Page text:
Can Dogs Empathize With Other Dogs’ Emotions?

Reviewed for accuracy on May 7, 2019, by Dr. Jennifer Coates, DVM

If you have a dog, you’ve probably had an emotional connection with them. Most dog owners claim that their pups are incredible at empathizing—picking up on their emotional cues and taking action to make them feel better when they’re sad or distressed.

 

And the evidence isn’t just anecdotal; a 2018 study on dog empathy found that when their owners made distressing sounds—like saying “help” or crying—dogs would try to reach them much faster than if they made neutral sounds.

 

It was also discovered that the higher the dog scored on a “bond test” (which measured the level of attachment a dog felt to their owner), the faster they’d try to reach them when they were in distress.

 

Dogs oftentimes mirror our emotions, says Russell Hartstein, certified dog behaviorist, dog trainer and founder of Fun Paw Care.

 

So clearly, dogs can empathize with humans. But can dogs feel sympathy for other dogs?

 

Can Dogs Read Other Dogs’ Emotions?

 

“I would argue that yes, dogs may have empathy for other [dogs],” says Hartstein. And while there isn’t a large amount of research on dog empathy, there is one promising study that explores how dogs react to other dogs’ emotions.

 

In a 2017 study, researchers from the University of Vienna sought to test how dogs would react to human and dog emotions. The researchers had pet owners bring their dogs into a laboratory that was equipped with speakers at different points in the room.

 

The researchers then played a series of human and dog sounds. For human emotions, they used laughing (positive) or crying (negative). For dog emotions, they used lighthearted and playful barking (positive) and dog whining (negative). They also played neutral sounds, like nature sounds or a person speaking in a neutral voice.

 

The researchers then observed whether the dogs paid greater attention to the positive, negative or neutral audio. They also looked to see whether the dogs showed signs of distress, like paw licking, whining or barking. The researchers tallied the behaviors and assigned a “score” to each auditory cue.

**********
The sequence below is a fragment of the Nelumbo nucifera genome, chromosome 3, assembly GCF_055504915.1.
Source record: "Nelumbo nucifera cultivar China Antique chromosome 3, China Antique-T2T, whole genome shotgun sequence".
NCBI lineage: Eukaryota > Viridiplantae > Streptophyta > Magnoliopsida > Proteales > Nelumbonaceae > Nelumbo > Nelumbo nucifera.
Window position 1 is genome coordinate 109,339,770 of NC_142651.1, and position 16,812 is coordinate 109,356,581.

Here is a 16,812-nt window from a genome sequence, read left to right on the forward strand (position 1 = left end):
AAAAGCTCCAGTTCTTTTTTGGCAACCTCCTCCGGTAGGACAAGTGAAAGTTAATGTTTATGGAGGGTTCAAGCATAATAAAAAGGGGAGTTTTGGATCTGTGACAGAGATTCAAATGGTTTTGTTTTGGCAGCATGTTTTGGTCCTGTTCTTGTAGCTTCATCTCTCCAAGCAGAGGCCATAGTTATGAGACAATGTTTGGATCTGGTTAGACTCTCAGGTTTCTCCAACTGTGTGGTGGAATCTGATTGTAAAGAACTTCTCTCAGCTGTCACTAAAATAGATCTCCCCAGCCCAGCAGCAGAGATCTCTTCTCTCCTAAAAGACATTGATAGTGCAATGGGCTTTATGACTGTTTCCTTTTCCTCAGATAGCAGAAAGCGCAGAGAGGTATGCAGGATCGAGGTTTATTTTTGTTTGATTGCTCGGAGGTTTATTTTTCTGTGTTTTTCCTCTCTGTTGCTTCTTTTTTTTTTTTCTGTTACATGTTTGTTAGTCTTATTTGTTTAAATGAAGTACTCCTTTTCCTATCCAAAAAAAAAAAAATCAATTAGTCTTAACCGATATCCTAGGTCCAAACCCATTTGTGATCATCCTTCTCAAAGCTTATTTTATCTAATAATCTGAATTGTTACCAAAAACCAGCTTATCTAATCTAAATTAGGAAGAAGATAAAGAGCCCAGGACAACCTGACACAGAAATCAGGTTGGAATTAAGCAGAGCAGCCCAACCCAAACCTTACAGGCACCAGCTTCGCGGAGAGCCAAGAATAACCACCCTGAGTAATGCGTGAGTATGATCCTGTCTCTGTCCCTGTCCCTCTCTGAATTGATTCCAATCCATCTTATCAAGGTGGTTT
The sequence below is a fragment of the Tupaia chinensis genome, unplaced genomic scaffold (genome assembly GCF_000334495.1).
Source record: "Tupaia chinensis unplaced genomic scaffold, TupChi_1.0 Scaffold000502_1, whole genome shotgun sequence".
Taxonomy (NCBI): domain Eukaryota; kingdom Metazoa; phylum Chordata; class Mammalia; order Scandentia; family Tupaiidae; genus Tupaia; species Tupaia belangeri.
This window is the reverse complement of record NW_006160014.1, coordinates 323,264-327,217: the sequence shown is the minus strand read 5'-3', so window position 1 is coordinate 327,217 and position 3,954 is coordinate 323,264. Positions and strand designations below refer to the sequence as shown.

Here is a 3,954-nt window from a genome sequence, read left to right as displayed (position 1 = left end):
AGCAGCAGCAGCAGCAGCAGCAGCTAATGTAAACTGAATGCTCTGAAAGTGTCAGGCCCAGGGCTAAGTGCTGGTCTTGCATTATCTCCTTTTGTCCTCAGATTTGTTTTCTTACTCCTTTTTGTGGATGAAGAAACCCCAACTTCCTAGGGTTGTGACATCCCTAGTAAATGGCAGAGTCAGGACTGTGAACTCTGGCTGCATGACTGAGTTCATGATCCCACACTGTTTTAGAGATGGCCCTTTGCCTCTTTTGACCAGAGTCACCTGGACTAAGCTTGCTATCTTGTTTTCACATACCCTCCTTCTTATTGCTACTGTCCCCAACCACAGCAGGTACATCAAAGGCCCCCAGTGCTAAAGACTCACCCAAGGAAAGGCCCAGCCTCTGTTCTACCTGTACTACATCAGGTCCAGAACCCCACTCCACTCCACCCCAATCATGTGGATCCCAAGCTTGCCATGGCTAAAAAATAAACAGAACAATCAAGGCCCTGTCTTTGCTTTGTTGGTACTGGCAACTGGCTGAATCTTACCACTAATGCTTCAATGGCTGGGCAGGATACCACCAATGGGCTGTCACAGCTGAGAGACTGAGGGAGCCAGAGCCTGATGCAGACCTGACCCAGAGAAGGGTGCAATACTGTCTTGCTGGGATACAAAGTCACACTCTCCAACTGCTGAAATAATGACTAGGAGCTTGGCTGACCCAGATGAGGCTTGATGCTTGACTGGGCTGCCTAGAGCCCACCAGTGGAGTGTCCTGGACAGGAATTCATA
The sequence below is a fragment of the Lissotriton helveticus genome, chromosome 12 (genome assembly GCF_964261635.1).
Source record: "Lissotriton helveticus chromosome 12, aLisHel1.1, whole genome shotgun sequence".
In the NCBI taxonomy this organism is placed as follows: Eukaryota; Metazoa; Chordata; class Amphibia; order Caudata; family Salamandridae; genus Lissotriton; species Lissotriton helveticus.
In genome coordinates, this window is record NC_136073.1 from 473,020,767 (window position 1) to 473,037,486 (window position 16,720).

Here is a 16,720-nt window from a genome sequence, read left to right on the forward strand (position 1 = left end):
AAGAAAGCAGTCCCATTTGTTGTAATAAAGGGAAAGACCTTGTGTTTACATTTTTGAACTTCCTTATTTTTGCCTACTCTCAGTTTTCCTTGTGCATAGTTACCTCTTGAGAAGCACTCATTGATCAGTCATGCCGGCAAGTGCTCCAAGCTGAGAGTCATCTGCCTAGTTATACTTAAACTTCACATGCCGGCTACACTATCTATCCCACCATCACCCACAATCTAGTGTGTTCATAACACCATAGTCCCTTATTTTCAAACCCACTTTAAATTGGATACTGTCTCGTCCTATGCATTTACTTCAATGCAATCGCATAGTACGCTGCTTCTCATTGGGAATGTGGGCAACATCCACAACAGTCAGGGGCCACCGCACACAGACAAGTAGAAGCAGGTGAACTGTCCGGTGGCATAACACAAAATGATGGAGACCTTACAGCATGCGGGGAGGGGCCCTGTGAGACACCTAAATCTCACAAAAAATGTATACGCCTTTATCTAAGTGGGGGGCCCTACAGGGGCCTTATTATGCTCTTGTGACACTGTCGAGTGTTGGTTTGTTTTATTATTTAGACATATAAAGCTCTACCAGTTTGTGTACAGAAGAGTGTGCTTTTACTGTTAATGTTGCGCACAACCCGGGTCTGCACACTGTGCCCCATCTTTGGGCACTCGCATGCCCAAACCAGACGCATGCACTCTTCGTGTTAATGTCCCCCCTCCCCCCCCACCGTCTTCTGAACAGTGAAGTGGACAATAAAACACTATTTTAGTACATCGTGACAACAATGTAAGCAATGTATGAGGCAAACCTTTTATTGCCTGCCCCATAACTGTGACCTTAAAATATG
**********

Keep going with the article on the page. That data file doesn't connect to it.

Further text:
The study found that dogs paid more attention to emotional auditory cues than neutral ones. Even more tellingly, they found that dogs scored significantly higher when exposed to negative auditory cues, which implies that dogs can differentiate between positive and negative emotions in both humans and other dogs. They also found that dogs show higher levels of distress when exposed to negative emotions.

 

According to the study, there was no difference in emotional reactions when dogs heard human sounds compared to when they heard dog sounds.

 

While this study isn’t irrefutable proof that dogs experience empathy for other dogs, it certainly makes a strong argument that dogs have the ability to empathize with other canines.

 

But Hartstein cautions, “[A dog’s] ability—or any animal’s ability—to put themselves in another’s shoes to experience what [another dog] is feeling or experiencing is not possible to measure.”

 

Do Dogs Have More Sympathy for Dogs They Know?

 

So, the study shows that dogs have strong reactions to hearing other dogs in distress. But what about their dog friends? If they share a home with another dog, will they have more empathy for them versus a dog they do not know?

 

The same study suggests that dogs do empathize even more with their canine housemates.

 

Researchers from the study explored whether dogs would behave any differently when played emotional auditory cues of unfamiliar dogs versus dogs they shared a home with.

 

They found that the dogs showed much higher levels of stress (and scored higher overall) when played negative auditory cues from their dog friends.

 

How to Encourage Empathy Within Your Dog

 

If you want to encourage your dog to be more empathetic—to you, your family and to your other dogs—it starts with you.

 

“My suggestion for creating more empathy in your pet is working on a respectful, kind relationship. This can mean simply hanging out, spending time together, and enjoying walks and playtime that is nurturing and kind,” says Dr. Jim D Carlson, DVM CVA CVTP, owner of Riverside Animal Clinic McHenry and Grove Animal Hospital & Holistic Center in Chicago. “Truly connecting with the human-animal bond will help you start to spot some humanlike emotions in your pet.”

 

If you want to encourage more empathy between your dogs, foster your relationship with each dog and encourage their relationship and interactions with each other.

 

“Dogs develop their own relationships within their pack. Encouraging positive behavior, comfort and fun will help dogs bond over time,” says Dr. Carlson.

 

And don’t be surprised or discouraged if your dog’s way of showing empathy is different than yours. “Dogs have their own cues for reading emotions in each other. Many of them are physical. But they will also seek each other out during times of stress or emotion.”

 

So, if you notice one dog licking the other’s face after a trip to the vet or rubbing his body against the other during a thunderstorm, recognize it as their way of showing empathy. If you want that empathy to continue, reward the behaviors with plenty of praise.

 

 

By: Deanna deBara

 

 

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